Etymology
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tug (v.)

c. 1200, from weak grade of Old English teohan "to pull, drag," from Proto-Germanic *teuhan "to pull" (source also of Old High German zucchen "to pull, jerk," German zücken "to draw quickly), from PIE root *deuk- "to lead." Related to tow (v.). Related: Tugged; tugging.

tug (n.)

mid-14c., in reference to some part of a harness;" c. 1500 as "act of pulling or dragging," from tug (v.). Meaning "small, powerful vessel for towing other vessels" is recorded from 1817. Phrase tug of war (1670s) was originally figurative, "the decisive contest, the real struggle," from the noun in the sense "supreme effort, strenuous contest of forces" (1650s). As an actual athletic event, from 1876.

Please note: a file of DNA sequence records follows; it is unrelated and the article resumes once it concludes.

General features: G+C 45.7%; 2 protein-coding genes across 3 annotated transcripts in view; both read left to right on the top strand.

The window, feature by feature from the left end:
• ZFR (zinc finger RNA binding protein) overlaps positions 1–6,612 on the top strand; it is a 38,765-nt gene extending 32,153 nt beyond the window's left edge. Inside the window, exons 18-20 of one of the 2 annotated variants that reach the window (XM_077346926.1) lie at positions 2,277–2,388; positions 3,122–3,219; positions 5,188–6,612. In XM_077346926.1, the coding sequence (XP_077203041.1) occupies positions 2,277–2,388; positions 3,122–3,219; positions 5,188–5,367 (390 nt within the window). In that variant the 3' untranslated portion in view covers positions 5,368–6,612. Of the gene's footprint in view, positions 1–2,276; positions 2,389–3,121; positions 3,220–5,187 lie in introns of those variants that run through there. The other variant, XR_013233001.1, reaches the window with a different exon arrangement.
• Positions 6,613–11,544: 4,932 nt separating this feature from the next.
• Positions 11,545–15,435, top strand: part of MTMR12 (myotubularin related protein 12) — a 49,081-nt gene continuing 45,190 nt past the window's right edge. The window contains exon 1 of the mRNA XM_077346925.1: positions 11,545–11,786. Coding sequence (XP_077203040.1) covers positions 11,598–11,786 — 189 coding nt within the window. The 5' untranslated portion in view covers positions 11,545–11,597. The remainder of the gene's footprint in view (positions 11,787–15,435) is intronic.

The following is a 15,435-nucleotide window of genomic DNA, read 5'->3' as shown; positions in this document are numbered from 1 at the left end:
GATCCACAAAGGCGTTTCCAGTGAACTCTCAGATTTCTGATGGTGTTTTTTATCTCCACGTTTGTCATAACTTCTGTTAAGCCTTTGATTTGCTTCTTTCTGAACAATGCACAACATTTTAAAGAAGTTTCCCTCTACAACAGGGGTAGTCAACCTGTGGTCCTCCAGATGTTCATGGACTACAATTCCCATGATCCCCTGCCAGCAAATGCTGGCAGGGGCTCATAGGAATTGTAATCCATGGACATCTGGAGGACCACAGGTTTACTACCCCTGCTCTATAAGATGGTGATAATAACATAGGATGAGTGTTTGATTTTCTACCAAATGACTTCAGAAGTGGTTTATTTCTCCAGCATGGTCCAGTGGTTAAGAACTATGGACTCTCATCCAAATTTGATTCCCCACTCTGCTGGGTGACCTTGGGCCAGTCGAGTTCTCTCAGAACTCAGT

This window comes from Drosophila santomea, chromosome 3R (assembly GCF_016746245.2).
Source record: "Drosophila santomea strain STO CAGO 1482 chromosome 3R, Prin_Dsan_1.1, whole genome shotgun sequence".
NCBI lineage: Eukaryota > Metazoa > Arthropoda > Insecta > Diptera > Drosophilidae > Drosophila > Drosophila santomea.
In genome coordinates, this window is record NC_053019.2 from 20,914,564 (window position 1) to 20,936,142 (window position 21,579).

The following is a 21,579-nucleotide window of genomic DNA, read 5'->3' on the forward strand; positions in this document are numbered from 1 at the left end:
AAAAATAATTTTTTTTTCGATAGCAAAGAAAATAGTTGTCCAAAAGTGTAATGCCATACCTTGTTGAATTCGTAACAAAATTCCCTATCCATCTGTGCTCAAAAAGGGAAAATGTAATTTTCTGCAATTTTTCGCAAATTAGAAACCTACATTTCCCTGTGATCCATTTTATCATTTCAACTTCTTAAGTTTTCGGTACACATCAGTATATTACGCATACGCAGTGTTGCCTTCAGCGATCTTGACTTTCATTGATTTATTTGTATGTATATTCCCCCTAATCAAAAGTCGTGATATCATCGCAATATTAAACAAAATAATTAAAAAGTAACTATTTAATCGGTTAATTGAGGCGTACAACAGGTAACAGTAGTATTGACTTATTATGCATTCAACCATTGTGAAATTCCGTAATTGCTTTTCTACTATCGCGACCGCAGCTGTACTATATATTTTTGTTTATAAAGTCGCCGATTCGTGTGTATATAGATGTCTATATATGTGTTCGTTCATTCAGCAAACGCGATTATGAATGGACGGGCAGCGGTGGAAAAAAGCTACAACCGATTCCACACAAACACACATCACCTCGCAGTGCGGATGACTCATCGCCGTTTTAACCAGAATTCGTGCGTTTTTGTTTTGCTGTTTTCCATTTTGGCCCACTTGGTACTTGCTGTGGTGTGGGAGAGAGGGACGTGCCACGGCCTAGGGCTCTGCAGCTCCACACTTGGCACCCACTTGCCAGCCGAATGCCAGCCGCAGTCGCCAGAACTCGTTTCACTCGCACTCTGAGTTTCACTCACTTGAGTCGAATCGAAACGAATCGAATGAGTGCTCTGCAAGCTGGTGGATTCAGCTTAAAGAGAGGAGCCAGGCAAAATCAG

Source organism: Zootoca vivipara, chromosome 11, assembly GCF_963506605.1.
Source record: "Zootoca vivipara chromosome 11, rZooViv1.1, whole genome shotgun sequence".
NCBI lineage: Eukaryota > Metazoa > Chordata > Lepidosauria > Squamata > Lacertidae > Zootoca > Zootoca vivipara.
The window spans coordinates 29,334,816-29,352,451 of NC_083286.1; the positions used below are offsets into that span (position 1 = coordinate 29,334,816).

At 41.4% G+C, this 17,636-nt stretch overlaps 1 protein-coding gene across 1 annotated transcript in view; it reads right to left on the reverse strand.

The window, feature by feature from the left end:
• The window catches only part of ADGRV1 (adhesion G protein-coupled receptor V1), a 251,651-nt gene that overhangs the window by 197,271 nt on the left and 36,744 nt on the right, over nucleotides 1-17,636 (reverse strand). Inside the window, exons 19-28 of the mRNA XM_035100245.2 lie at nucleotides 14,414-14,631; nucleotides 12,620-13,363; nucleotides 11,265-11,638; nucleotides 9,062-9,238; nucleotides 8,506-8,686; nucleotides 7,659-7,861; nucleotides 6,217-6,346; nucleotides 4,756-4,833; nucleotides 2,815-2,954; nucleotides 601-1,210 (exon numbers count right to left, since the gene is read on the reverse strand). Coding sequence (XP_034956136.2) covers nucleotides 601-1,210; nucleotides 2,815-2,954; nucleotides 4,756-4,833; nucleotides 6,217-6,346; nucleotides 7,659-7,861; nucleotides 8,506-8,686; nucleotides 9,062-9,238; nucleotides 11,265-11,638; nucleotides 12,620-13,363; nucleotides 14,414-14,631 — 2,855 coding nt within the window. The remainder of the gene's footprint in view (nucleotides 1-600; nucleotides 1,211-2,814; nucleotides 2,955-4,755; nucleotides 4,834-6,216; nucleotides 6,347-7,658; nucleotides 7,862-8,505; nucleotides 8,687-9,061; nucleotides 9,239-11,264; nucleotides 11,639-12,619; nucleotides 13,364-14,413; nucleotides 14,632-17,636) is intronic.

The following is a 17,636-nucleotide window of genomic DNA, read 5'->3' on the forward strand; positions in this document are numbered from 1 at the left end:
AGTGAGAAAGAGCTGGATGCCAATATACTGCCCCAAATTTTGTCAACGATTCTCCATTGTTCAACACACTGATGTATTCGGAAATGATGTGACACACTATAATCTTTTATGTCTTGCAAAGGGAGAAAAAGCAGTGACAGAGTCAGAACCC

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Definitions of tug
1
tug (v.)
pull hard;
This movie tugs at the heart strings
The prisoner tugged at the chains
tug (v.)
strive and make an effort to reach a goal;
She tugged for years to make a decent living
Synonyms: labor / labour / push / drive
tug (v.)
tow (a vessel) with a tug;
The tugboat tugged the freighter into the harbor
tug (v.)
carry with difficulty;
Synonyms: lug / tote
tug (v.)
move by pulling hard;
The horse finally tugged the cart out of the mud
tug (v.)
pull or strain hard at;
Each oar was tugged by several men
tug (v.)
struggle in opposition;
She tugged and wrestled with her conflicts
2
tug (n.)
a sudden abrupt pull;
Synonyms: jerk
tug (n.)
a powerful small boat designed to pull or push larger ships;
Synonyms: tugboat / towboat / tower
From wordnet.princeton.edu